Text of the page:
It's important to constantly keep your stakeholders engaged: Chetan Mahajan, The Mavericks

In today's 'Beating All Odds', Chetan Mahajan, Founder & CEO of The Mavericks, speaks to Naziya Alvi Rahman, Editor of exchange4media

e4m by Naziya Alvi Rahman
Updated: May 11, 2020 8:46 AM
Beating All Odds with Chetan Mahajan, Founder & CEO, The Mavericks

In our 'Beating All Odds' series, we recognise and honour the leaders who, despite the problems and glitches thrown at us by the COVID-19 lockdown, ensure that our business and economy remain active while trying to contain the damage this crisis can cause.

Today, we speak to Chetan Mahajan, Founder and CEO, The Mavericks.

How are you managing your work from home?

This because we don't have a choice, I think it's doable. Is this the most preferred way of engaging with fellow colleagues and clients? Of course not. While at the times I think we have adapted well in the last 40 days now, but most of our people, including me, spend long hours working. It seems productive, but the collaborative spirit which comes while working together, it just doesn't happen. While technology, like video calling (VC), has tried to bridge those gaps, it's very difficult to bring in the collective creative output on VCs. But yes, given the scenario, most of our people have are actually putting much more time in work and are more productive, than ever before.

How much has lockdown affected communication industry?

From a revenue point of view, there has been a significant impact. Businesses, particularly in the space of travel and hospitality have gone to absolute zero revenues generation. All those people have either gone on a three to a six-month sabbatical or have completely withdrawn from the contracts. Other businesses, where the impact is significant, but their revenues are not bottom down to zero, continue to work with us.

Which are these businesses which are still using communications and are still working with communication teams?

There are many actually. From an industry point of view, two industries which are doing really well amongst all this chaos and crisis are healthcare industry, particularly the health tech industry, and the education technology companies. For these two companies, it's a moment of transition. I'm sure they didn't want it to come this way. But the digital transformation of these industries has been immense. This has been a tipping point for them. Schools and colleges overnight switched to digital and started delivering the online classes. It didn't take too much time for them to establish the infrastructure. It was just about getting everybody together and getting started. I have a son who is in class six. He didn't miss his school time, except for the first couple of weeks. They were just organizing and putting the structure in place, making sure that all the features are available. But then they have been online, the tuitions are happening online. We work for IIM Calcutta, they have also moved everything online. Business is as usual for education companies. And if you look at education technology companies, I think this is the best time of these businesses.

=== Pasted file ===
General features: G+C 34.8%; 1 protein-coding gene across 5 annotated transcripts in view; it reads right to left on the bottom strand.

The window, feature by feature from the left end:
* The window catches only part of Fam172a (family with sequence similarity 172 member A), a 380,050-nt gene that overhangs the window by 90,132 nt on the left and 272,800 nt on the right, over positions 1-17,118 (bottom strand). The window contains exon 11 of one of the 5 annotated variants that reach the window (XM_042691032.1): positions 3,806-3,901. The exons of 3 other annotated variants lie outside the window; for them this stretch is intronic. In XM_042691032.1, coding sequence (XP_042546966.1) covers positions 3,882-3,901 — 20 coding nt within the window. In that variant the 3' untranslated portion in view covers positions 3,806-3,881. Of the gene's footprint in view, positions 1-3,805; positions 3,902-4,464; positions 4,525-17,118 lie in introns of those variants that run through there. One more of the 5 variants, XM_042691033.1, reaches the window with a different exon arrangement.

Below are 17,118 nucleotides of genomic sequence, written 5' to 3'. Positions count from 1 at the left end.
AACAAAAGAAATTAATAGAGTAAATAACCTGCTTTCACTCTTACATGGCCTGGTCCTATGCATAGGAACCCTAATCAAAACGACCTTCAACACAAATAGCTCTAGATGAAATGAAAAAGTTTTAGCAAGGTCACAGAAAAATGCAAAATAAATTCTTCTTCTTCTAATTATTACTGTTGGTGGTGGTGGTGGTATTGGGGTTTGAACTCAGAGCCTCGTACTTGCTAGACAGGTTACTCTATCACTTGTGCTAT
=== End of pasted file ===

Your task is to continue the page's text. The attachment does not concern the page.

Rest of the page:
What kind of suggestions are you giving to brands which are not as active as education or healthcare, and not completely shut like travel or aviation?

There are two things which are absolutely essential during these times. One, this is a time when you really call out your purpose and make sure that your stories are driven by a purpose and not by a product. Brands, particularly the ones which we are working with, have a clearly articulated purpose. They are not finding it difficult to engage with their stakeholders, because they still have a lot of stories to tell. Whereas the brands which were very transactional, very product focus, they don't have much to tell, as they don't have any other story, besides their product. I will give you one example of playschools. Playschools have a very clear process. One of the biggest reasons is, enabling women to go back to work.

There are multiple impediments for women, starting from marriage to child, and could be migration to other cities or countries. And these barriers don't allow women to go back to work and pursue their careers with an equal amount of aggression as men would do. So playschools not finding it difficult to engage with their stakeholders. It is because, while their business is to enable women through making sure that the kids are very well taken care of, while they are working, whether from office or from home, through day-care and preschool, but the reason of their existence is, enabling women to go back to work. They still have a product story to tell. They're able to keep their ecosystem, as well as, the stakeholders, meaningfully engaged and not trivially engaged. Whereas, some brands we work with, are unfortunately very product-centric or service-centric. They don't have much tell.